Another upside of this visibility is Pinkaloo’s financial institution clients get to see where their members donate.
After learning member donations differed from the organizations where they allocated their corporate donation spend, Pinkaloo’s clients reassessed the events they sponsored each year to find opportunities that resonated with the causes their members care about.
People’s desire to ensure their neighbors and communities benefit continues to trend upward, yet some national banks continue to make huge donations through their foundations with no sense for what happens locally.
That’s why Pinkaloo works with clients to authentically publicize the local organizations they support through credit union foundations and encourage their members to donate, too.
Doing so comes with benefits Gideon’s experienced himself: “Having the logo of my credit union or of my community financial institution front-and-center as I’m making that donation … carried weight we didn’t expect when we first started the business.”
Credit unions can bridge the gap to charitable giving
The landscape is changing.
National research shows 60% of consumers prefer to do their banking with a community-minded financial institution — yet, a large portion of those surveyed didn’t think those institutions offered the technology they need to manage their banking.
At the same time, “Younger members of a union or community financial institution want to be aligned with organizations that are giving back … and that don’t just feel like corporate machines,” says Gideon.
The impact of COVID-19 has popularized the development of virtual communities, including financial institutions through digital banking.
This gives credit unions and localized institutions a prime opportunity to make an impact that resonates with their communities and drives more engagement to their brands by incentivizing charitable giving with digital banking.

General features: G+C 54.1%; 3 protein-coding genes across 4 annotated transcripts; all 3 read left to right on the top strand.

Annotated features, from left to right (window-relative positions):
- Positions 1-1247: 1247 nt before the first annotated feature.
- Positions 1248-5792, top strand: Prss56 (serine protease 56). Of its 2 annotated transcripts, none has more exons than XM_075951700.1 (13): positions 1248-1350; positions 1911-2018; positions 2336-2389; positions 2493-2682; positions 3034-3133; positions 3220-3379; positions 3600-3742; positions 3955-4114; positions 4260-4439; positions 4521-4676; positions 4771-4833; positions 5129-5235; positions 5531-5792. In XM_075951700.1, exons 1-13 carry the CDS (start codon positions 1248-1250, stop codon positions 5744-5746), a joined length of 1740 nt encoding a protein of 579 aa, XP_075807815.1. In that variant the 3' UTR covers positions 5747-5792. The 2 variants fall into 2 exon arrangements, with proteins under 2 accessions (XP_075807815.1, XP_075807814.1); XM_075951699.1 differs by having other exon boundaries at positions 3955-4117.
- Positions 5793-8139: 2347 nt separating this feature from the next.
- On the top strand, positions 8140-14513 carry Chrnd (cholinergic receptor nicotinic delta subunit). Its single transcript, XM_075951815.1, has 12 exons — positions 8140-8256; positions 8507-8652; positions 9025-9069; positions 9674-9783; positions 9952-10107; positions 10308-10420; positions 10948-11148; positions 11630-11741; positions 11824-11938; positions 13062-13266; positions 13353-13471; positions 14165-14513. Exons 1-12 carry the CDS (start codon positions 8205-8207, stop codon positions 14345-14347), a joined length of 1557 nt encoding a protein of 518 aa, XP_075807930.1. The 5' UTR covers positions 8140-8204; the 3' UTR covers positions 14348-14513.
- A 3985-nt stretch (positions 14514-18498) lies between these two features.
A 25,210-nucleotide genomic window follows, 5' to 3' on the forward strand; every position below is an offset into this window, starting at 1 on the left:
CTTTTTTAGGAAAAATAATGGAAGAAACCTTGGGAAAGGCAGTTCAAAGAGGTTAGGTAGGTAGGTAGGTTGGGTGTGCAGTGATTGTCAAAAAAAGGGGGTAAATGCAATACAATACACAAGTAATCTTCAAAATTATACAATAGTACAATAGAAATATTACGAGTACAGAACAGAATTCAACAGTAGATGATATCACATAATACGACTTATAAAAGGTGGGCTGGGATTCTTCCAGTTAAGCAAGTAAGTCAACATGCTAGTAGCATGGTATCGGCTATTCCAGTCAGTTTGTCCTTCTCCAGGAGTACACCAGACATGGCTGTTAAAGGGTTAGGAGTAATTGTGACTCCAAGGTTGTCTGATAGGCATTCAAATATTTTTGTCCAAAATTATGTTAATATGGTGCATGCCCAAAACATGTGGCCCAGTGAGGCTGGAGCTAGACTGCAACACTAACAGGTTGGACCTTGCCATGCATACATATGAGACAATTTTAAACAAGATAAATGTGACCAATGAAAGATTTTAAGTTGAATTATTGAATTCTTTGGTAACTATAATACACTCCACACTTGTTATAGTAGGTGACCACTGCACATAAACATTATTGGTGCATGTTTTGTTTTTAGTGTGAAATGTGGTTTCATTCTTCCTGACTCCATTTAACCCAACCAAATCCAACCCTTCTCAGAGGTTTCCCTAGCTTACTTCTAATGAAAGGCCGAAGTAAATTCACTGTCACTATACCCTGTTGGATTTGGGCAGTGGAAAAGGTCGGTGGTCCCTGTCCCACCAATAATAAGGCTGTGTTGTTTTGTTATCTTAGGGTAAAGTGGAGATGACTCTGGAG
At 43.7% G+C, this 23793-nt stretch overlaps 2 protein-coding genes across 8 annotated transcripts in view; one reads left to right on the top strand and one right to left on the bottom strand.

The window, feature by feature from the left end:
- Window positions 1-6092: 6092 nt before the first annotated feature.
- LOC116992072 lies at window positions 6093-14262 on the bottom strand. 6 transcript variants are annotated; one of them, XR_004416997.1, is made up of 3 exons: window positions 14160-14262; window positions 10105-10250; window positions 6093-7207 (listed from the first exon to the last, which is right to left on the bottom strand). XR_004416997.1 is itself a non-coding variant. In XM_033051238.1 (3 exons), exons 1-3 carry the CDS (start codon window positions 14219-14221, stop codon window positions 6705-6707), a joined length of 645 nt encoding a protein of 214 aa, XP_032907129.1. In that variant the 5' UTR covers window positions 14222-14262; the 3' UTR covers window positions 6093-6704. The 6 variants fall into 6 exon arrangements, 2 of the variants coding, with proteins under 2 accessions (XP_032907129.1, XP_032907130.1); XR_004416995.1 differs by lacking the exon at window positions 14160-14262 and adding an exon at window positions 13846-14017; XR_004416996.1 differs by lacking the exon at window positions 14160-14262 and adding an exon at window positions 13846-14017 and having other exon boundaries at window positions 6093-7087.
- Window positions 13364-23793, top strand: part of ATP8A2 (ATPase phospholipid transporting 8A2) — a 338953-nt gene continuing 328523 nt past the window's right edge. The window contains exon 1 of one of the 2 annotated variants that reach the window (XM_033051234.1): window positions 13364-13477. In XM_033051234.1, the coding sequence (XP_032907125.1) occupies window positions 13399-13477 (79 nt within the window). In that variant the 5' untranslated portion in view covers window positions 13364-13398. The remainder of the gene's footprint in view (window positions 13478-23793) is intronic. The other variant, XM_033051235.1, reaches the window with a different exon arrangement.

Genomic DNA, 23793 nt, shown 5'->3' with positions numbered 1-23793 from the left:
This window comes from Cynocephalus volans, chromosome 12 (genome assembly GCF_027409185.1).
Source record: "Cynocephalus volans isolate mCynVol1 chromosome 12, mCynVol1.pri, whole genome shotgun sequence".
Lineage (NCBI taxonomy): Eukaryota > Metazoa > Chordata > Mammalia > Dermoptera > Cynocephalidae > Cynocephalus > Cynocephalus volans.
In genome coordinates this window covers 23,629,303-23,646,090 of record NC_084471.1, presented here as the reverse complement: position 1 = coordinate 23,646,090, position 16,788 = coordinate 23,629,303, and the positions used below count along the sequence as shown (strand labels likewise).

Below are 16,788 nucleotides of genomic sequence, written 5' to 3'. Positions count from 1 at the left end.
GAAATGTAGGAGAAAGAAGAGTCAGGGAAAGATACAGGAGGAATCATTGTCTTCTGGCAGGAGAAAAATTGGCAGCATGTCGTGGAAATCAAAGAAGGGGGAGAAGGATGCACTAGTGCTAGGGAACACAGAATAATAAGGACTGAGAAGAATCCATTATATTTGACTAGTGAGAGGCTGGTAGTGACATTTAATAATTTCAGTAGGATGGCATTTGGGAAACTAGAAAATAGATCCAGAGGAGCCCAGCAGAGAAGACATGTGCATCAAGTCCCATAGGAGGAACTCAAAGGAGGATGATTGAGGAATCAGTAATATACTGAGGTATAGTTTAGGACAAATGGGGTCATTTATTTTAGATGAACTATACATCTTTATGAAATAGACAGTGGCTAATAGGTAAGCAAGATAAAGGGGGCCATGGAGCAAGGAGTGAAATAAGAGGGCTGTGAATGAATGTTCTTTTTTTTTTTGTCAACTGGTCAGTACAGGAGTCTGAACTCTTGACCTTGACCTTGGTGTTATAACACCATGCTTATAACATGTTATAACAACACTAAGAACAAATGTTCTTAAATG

For example, Gideon says they can:
- Contribute $10 or $50 to a member’s charitable giving fund when they enroll in e-statements within 30 days of a new account opening.
- Offer debit card roundups as a way to help members fund their giving account.
- Set up direct deposit for charitable giving.
National Philanthropic Trust reports Americans gave $449.64 billion in 2019.
The Pinkaloo founder would love to see people who donate do it even more, and for those who don’t to start. However, he’s content just providing a platform that helps people give more efficiently to organizations they love.
“If I can just make that a little bit more efficient and more fun and engaging,” says Gideon, “that’s a win. Ultimately, if a credit union’s brand and logo can be associated with that and get some data on the backend around it, that feels like a win for all of us.”
Unlocking the gates to philanthropy
Pinkaloo has recently been acquired by charitable philanthropic solutions provider RenPSG, a move Gideon believes will achieve the company’s vision faster.
“Our vision is every family in the country at least has access to a giving account … We thought joining forces with RenPSG now would allow us to realize that a whole lot more quickly.”
As Gideon works to find more resources to deliver great experiences to donors and families to manage their giving, he also wants to reduce the hurdles for everyday people to access the benefits of donor-advised funds.
Typically, high-net-worth families leverage donor-advised funds to make large philanthropic gifts, get a tax break, then distribute the funds over time.
Instead of focusing on generating investment returns, Gideon wants to make these funds accessible and tailor them to the needs of everyday donors to enable them to discover more charities.
“It’s more about collaborating with other community members — it’s more about making giving fun and accessible and a bit lighthearted.”